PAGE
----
Ontario Nature Blog

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Tag: Snapping turtle (Page 1 of 2)

At long last, an end to the snapping turtle hunt

Snapping turtle; Credit: Jory Mullen

Credit: Jory Mullen

It has been a long time coming. Alongside our members, supporters, member groups and partners, Ontario Nature spent years trying to convince the Government of Ontario to end the hunting of snapping turtles, a species at risk. And finally, on Friday March 31, the government announced its decision to terminate the hunt. This was the only correct decision in light of irrefutable scientific evidence that snapping turtles cannot be sustainably hunted. Taking just one or two adults from a population on a yearly basis will lead to decline.

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Top 5 reasons to end the snapping turtle hunt


Well, here we are again, still talking about hunting snapping turtles, despite all the evidence. The Ministry of Natural Resources and Forestry is proposing a new policy to limit yet continue the hunting of snapping turtles. This compromise response to the widespread, scientifically supported call to end the hunt is simply not appropriate. Here’s why:

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Driven to endangerment or en route to recovery?


The car is a marvellous machine. With a turn of the key and a tank full of gas, it offers freedom and convenience. In our ever-increasing desire to move from one place to another, we have constructed an impressive network of roads. This is especially true in southern Ontario, as James and Jacqueline point out in “Helping turtles not cross the road.”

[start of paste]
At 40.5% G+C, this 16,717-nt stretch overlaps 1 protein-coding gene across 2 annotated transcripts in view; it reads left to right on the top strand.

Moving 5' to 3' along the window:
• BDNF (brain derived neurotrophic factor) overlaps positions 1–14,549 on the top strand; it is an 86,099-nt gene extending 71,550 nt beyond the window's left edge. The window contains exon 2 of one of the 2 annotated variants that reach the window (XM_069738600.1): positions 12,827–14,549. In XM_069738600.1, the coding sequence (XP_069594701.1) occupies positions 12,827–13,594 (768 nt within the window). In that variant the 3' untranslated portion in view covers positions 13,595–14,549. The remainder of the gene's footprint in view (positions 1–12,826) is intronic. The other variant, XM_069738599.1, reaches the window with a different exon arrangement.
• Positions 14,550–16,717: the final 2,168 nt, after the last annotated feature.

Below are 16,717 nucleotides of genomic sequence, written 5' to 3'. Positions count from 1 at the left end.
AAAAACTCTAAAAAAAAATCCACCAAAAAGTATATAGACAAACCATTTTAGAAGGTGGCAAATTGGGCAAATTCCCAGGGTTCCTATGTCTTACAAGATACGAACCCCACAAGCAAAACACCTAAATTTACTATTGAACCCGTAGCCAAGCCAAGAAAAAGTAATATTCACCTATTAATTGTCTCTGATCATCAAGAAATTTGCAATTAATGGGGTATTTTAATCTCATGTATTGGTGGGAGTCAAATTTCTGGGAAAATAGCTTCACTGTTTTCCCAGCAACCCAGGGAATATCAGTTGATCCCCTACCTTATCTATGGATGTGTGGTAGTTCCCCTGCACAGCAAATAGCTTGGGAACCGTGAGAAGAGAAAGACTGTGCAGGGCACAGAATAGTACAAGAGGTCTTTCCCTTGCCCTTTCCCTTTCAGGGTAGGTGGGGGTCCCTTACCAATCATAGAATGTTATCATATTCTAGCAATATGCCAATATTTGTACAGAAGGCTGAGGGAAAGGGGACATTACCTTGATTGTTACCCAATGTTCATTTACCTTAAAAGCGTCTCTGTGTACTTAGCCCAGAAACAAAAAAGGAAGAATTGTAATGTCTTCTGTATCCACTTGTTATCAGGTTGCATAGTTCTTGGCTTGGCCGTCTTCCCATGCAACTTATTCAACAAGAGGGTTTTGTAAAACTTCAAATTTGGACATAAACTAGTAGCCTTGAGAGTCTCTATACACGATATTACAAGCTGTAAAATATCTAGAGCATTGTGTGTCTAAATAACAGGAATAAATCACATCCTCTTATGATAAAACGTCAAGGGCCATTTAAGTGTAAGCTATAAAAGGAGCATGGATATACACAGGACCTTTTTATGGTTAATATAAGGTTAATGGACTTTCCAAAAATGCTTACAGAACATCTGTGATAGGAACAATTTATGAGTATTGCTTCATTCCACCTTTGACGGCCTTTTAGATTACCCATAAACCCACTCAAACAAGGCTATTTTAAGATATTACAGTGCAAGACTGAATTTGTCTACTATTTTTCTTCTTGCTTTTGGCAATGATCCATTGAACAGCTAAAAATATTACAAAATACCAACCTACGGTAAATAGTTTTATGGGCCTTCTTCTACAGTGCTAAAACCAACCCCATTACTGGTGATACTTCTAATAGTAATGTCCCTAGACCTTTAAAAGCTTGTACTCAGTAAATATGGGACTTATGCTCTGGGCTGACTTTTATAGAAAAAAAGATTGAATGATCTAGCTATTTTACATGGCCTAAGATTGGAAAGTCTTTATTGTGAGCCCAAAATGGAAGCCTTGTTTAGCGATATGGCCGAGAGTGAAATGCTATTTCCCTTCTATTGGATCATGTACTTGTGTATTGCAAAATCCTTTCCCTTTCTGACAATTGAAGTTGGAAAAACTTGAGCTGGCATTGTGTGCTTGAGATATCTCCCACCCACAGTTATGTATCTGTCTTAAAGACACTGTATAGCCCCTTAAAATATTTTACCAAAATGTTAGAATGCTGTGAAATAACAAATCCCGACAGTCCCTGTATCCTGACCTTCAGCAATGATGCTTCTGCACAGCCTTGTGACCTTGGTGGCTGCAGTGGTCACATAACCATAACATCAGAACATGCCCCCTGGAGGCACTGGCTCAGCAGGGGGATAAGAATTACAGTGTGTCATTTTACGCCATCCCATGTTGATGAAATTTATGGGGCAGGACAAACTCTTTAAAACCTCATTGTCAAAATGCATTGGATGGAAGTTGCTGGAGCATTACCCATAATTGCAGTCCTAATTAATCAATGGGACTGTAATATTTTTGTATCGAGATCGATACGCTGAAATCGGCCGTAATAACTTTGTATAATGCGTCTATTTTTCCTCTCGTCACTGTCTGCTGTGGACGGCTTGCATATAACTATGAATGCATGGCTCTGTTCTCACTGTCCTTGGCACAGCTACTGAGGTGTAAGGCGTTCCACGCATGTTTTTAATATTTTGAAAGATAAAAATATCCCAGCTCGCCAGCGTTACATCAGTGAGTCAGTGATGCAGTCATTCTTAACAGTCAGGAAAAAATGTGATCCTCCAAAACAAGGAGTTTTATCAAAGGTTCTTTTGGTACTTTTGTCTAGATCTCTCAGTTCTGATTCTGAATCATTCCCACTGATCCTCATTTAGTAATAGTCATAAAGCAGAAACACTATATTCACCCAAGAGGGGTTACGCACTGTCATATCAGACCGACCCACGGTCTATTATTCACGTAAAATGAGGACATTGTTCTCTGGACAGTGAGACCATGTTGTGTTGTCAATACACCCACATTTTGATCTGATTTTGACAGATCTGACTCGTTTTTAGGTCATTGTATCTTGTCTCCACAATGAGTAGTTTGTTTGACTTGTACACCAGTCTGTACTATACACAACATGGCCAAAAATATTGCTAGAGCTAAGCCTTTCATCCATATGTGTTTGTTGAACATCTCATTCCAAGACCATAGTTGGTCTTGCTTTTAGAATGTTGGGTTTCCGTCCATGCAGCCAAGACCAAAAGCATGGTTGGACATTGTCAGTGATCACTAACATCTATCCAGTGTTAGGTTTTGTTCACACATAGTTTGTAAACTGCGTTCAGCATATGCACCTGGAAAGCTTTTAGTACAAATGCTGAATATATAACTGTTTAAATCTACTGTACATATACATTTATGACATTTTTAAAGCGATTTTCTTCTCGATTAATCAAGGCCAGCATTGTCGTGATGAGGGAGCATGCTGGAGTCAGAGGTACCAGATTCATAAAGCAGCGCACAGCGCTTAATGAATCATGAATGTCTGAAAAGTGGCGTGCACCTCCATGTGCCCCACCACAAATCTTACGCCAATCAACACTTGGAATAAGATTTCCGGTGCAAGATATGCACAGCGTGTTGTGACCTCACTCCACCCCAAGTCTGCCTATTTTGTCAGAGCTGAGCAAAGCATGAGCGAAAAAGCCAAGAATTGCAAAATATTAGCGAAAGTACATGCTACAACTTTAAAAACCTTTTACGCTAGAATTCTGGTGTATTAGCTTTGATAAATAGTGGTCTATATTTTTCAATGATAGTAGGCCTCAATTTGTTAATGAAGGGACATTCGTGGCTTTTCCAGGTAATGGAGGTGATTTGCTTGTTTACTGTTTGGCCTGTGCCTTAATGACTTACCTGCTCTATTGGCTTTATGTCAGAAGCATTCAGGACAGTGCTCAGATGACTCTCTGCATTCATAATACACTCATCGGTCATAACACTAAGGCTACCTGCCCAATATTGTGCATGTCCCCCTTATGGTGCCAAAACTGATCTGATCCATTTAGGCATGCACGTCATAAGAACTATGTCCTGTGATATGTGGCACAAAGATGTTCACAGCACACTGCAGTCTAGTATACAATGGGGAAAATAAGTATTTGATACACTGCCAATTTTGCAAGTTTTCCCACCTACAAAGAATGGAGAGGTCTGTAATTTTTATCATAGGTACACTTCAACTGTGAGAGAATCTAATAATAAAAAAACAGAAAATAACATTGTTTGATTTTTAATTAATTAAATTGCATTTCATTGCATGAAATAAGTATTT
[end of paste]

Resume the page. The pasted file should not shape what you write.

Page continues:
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Ode to Ontario Nature

Modelling Ontario Nature gear with coworker, Maggie Janik.

Modelling Ontario Nature gear with coworker, Maggie Janik.

Even though a grand adventure was on the horizon, I dreaded leaving Ontario Nature last month. On my last day, I was sappy one moment, numb the next.

Let me explain

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How to process a 45-pound snapping turtle in 10 (not so) easy steps

megan snapper resizedStep 1.  Scoop the turtle into your net.

Step 2. Lift the turtle into your canoe. Word of warning – this is easier said than done. Be prepared to need the strength of two people, and bend at the knees so you don’t put your back out.

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